BTW: In my album is the schematic for my Kawasaki powered 446, it's probably 95% usable for a Honda. The main difference would be the lights and clutch. My electrical system is all new except for headlights, battery, and safety switch.
 

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Discussion Starter · #12 ·
I see why you would think that.....I was not correct when I mentioned turning the stub shaft down to fit the lovejoy. The stub will be for the clutch. I will have to see if I have an inch shaft lovejoy around for the other side. Sorry.
 

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Mike caught something in your post that I missed the first time around.

If you mount the Honda with the flywheel facing the rear of the tractor, then you will have to buy a new hydraulic pump because the existing one has the wrong rotation. In addition, any deck or snowcaster you buy will have to be for a 4 digit Ingersoll, making those attachments more expensive to purchase and harder to locate. You might want to consider mounting the engine with the flywheel facing the front of the tractor to eliminate those problems.
 

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WVshooter

I agree with you...that other site is pretty inactive, just came from there.

Sounds like a real project, lots of fun! BTW, I'm an electrician, and I've done wierd wiring things with engines in pickups...charging systems, starters, glow plug operation, you name it...Right now I'm converting a truck with a carb to run the EFI wiring with a later motor, I know what you are going through. Anyway, I'll be on here often, good luck with the project!

Rob
 

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Engine rotating backwards...a though on that. Why not have a camshaft made for reverse rotation? Drag strip cars have that sort of thing done all the time so they can have their flywheels sync up. Just change cam, timing, and starter rotation and you are on your way. Might save you some trouble on mounting things on the wrong end of the engine.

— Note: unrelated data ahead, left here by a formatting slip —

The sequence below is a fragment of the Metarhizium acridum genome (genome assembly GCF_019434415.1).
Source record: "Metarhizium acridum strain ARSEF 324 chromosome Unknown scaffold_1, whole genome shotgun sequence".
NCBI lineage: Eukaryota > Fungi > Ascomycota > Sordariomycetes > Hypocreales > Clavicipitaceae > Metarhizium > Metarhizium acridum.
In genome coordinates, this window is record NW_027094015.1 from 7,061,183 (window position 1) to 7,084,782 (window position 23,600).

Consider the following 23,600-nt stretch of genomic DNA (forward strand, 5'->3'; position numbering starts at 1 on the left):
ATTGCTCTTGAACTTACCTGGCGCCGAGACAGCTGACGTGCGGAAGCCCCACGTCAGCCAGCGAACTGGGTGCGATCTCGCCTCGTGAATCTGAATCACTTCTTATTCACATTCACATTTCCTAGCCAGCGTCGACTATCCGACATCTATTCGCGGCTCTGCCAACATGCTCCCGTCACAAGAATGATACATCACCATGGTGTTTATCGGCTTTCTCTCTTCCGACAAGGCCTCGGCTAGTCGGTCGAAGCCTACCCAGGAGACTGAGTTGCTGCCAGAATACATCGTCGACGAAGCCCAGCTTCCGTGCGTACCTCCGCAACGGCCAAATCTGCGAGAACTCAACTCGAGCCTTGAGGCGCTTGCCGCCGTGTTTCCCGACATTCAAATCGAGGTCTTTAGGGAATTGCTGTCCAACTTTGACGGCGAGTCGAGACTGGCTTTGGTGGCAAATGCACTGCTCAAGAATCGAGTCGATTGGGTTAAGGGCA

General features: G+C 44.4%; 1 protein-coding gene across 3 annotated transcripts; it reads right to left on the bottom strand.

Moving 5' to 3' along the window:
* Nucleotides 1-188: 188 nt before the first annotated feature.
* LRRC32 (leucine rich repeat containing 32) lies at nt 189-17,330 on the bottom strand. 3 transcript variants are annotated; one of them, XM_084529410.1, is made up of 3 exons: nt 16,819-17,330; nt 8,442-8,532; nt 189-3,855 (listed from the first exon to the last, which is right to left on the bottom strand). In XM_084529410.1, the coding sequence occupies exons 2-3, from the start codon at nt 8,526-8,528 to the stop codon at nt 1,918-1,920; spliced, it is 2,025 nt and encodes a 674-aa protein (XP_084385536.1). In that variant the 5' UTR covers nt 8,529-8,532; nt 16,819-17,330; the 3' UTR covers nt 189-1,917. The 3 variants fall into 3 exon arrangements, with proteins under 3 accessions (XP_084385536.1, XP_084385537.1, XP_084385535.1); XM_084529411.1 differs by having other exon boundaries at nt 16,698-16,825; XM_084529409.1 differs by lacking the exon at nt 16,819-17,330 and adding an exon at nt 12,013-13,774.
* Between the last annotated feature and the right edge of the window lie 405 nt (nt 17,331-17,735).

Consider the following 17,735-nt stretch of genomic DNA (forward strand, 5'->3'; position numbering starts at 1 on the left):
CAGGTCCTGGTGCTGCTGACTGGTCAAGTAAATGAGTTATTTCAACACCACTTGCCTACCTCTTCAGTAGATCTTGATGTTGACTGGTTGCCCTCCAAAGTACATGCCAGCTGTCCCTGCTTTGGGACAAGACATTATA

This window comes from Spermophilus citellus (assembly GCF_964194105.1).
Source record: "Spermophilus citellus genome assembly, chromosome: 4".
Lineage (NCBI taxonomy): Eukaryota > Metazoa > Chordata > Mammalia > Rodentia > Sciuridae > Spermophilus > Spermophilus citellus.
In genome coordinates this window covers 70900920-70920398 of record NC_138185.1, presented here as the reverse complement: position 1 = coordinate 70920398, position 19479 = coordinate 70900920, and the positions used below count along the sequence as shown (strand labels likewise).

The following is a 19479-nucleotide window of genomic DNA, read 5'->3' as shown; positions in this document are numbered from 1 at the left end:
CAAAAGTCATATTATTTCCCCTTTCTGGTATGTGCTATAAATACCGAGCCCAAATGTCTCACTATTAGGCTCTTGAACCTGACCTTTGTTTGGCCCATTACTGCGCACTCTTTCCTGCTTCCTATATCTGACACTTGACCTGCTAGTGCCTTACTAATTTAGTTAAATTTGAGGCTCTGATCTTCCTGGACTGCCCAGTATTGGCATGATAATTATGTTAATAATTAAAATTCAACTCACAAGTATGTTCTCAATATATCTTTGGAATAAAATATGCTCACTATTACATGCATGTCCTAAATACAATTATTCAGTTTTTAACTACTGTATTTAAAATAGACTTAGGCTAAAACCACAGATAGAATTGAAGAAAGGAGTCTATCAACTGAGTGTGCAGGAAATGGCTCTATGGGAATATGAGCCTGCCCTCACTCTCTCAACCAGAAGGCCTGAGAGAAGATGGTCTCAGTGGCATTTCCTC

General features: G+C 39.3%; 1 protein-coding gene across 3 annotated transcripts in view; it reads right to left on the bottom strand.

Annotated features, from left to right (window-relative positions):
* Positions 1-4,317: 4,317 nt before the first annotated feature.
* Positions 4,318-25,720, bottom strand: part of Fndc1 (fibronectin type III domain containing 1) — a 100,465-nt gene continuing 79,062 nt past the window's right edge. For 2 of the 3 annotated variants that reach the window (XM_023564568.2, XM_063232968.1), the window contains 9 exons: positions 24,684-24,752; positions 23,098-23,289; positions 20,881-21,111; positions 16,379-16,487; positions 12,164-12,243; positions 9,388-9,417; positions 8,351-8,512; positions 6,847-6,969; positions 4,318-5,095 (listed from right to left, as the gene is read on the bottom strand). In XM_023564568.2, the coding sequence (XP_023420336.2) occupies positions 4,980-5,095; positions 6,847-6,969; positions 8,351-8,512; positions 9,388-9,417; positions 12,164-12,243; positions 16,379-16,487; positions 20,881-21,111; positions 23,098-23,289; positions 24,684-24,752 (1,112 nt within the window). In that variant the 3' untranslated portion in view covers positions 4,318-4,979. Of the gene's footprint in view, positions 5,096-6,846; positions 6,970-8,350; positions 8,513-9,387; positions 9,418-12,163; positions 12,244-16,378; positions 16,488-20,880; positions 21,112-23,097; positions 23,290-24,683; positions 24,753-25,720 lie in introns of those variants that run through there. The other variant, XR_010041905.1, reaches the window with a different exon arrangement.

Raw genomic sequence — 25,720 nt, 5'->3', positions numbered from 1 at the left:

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case680rob said:
Engine rotating backwards...a though on that. Why not have a camshaft made for reverse rotation? Drag strip cars have that sort of thing done all the time so they can have their flywheels sync up. Just change cam, timing, and starter rotation and you are on your way. Might save you some trouble on mounting things on the wrong end of the engine.
But if he just turns the engine around,he would save all that trouble and expense.

Maynard :canada:
 

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Discussion Starter · #18 ·
OK all,

Was working on this project some today FINALLY. General consensus around here is to stick with the Honda, which I have a hard time arguing with since it is already in my garage. However, I have ran into some issues. Firstly, the PTO side crankshaft is too long and will have to but cut down. No big deal. Secondly, the engine will not fit under the hood as-is. Will have to make a decision on that, be it modification or newer style hood. Next, the exhaust exits on the PTO side of the engine, which wouldn't be a problem if it weren't for needing to crowd the engine to the back of the engine compartment in order to allow for a PTO clutch on the front. With that said, the exhaust will have to be run back around both sides and meet in a muffler in the front or exit separately on either side. Either way, crowding the engine to the back puts the exhaust ports uncomfortably close to the oil reservoir.

At this juncture, I can turn the engine around like a 4000 series, replace the pump and still fit a PTO clutch. The alternative is to continue on with the engine sitting the "correct" way and not fit the clutch. This wouldn't be a total loss, as I mow with my 3012 and plan mostly to pull/push and plow with the 444. The only real reason I want the clutch is for a snowblower, which I will bring up in another thread.

Input/Ideas?
 

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Since you have already decided to go "all hydraulic", some of your problems have disappeared.


With no front PTO in your future, you will have to find an electric fan of a suitable size at the local wrecking yard for the oil cooler. Figure out where the engine has to sit and then cut the frame horizontally in that area just like Case did for the Onan engine. Weld in a reinforcement angle to restore the strength to the frame. You should be able to pick up an inch of vertical engine room with that move. If you still need a tad more, then consider modifying the front hood-hinge to all that to be raised an inch. Since the hood slants slightly downward from the dash, this might give you clearance right where you need it. The exhaust will now be easier to work out and not pose a problem for the hydraulic oil tank.